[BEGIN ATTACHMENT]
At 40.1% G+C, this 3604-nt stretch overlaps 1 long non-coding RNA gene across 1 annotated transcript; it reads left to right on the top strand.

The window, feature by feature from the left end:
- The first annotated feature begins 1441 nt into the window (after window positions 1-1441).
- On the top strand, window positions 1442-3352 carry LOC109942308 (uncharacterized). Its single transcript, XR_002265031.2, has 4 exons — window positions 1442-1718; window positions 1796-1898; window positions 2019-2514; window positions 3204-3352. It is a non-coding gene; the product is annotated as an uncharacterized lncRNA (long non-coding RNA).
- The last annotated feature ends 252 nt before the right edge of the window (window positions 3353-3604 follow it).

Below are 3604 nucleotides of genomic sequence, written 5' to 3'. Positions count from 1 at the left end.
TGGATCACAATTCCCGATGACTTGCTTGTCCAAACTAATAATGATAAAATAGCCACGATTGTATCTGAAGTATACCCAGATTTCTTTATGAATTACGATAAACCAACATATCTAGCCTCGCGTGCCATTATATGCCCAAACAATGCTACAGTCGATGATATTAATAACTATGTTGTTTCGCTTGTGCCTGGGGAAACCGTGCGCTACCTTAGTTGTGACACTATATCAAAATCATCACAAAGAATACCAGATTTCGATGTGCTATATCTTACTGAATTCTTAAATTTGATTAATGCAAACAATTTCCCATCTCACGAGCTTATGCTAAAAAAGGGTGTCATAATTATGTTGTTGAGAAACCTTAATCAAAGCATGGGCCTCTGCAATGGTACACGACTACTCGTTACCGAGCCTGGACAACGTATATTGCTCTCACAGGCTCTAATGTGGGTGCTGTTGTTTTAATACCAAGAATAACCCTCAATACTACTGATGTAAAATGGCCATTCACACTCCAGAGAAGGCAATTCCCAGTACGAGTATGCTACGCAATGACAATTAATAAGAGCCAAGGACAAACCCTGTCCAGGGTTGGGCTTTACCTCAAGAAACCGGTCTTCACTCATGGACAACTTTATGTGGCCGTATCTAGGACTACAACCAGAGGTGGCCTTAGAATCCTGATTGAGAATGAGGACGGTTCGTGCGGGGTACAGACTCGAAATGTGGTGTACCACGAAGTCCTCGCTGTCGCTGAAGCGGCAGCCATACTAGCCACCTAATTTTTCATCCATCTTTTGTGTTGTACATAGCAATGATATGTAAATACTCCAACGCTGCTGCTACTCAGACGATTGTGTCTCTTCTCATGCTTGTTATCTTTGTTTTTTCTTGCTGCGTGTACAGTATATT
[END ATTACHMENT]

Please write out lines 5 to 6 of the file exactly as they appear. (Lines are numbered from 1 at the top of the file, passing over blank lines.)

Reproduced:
- The last annotated feature ends 252 nt before the right edge of the window (window positions 3353-3604 follow it).

Below are 3604 nucleotides of genomic sequence, written 5' to 3'. Positions count from 1 at the left end.